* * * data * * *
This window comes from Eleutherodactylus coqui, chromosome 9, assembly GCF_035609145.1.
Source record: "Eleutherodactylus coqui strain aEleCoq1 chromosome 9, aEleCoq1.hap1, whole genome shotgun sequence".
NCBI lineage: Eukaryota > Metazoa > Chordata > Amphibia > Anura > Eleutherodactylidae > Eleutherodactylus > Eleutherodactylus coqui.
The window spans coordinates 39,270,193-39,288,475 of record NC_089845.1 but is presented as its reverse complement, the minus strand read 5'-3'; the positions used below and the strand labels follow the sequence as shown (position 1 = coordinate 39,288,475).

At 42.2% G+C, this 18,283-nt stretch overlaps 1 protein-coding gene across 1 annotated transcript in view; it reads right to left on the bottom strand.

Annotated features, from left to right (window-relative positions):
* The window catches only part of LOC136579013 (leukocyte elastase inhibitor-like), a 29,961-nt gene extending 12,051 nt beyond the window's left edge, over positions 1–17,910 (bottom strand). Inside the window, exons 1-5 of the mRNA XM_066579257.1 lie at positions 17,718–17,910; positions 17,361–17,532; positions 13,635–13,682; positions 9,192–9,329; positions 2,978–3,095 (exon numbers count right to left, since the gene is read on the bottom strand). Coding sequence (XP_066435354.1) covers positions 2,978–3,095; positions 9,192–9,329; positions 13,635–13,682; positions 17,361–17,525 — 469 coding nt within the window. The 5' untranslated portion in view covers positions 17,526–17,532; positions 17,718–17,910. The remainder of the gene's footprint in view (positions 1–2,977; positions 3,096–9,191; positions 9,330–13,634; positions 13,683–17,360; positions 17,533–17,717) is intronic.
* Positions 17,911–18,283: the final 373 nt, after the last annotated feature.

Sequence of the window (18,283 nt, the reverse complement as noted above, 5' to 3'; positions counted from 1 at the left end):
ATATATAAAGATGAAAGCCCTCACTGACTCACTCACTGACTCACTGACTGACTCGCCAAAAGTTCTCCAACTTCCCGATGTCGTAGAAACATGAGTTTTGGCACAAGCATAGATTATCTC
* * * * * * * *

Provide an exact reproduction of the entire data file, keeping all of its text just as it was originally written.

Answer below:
This window comes from Eleutherodactylus coqui, chromosome 9, assembly GCF_035609145.1.
Source record: "Eleutherodactylus coqui strain aEleCoq1 chromosome 9, aEleCoq1.hap1, whole genome shotgun sequence".
NCBI lineage: Eukaryota > Metazoa > Chordata > Amphibia > Anura > Eleutherodactylidae > Eleutherodactylus > Eleutherodactylus coqui.
The window spans coordinates 39,270,193-39,288,475 of record NC_089845.1 but is presented as its reverse complement, the minus strand read 5'-3'; the positions used below and the strand labels follow the sequence as shown (position 1 = coordinate 39,288,475).

At 42.2% G+C, this 18,283-nt stretch overlaps 1 protein-coding gene across 1 annotated transcript in view; it reads right to left on the bottom strand.

Annotated features, from left to right (window-relative positions):
* The window catches only part of LOC136579013 (leukocyte elastase inhibitor-like), a 29,961-nt gene extending 12,051 nt beyond the window's left edge, over positions 1–17,910 (bottom strand). Inside the window, exons 1-5 of the mRNA XM_066579257.1 lie at positions 17,718–17,910; positions 17,361–17,532; positions 13,635–13,682; positions 9,192–9,329; positions 2,978–3,095 (exon numbers count right to left, since the gene is read on the bottom strand). Coding sequence (XP_066435354.1) covers positions 2,978–3,095; positions 9,192–9,329; positions 13,635–13,682; positions 17,361–17,525 — 469 coding nt within the window. The 5' untranslated portion in view covers positions 17,526–17,532; positions 17,718–17,910. The remainder of the gene's footprint in view (positions 1–2,977; positions 3,096–9,191; positions 9,330–13,634; positions 13,683–17,360; positions 17,533–17,717) is intronic.
* Positions 17,911–18,283: the final 373 nt, after the last annotated feature.

Sequence of the window (18,283 nt, the reverse complement as noted above, 5' to 3'; positions counted from 1 at the left end):
ATATATAAAGATGAAAGCCCTCACTGACTCACTCACTGACTCACTGACTGACTCGCCAAAAGTTCTCCAACTTCCCGATGTCGTAGAAACATGAGTTTTGGCACAAGCATAGATTATCTC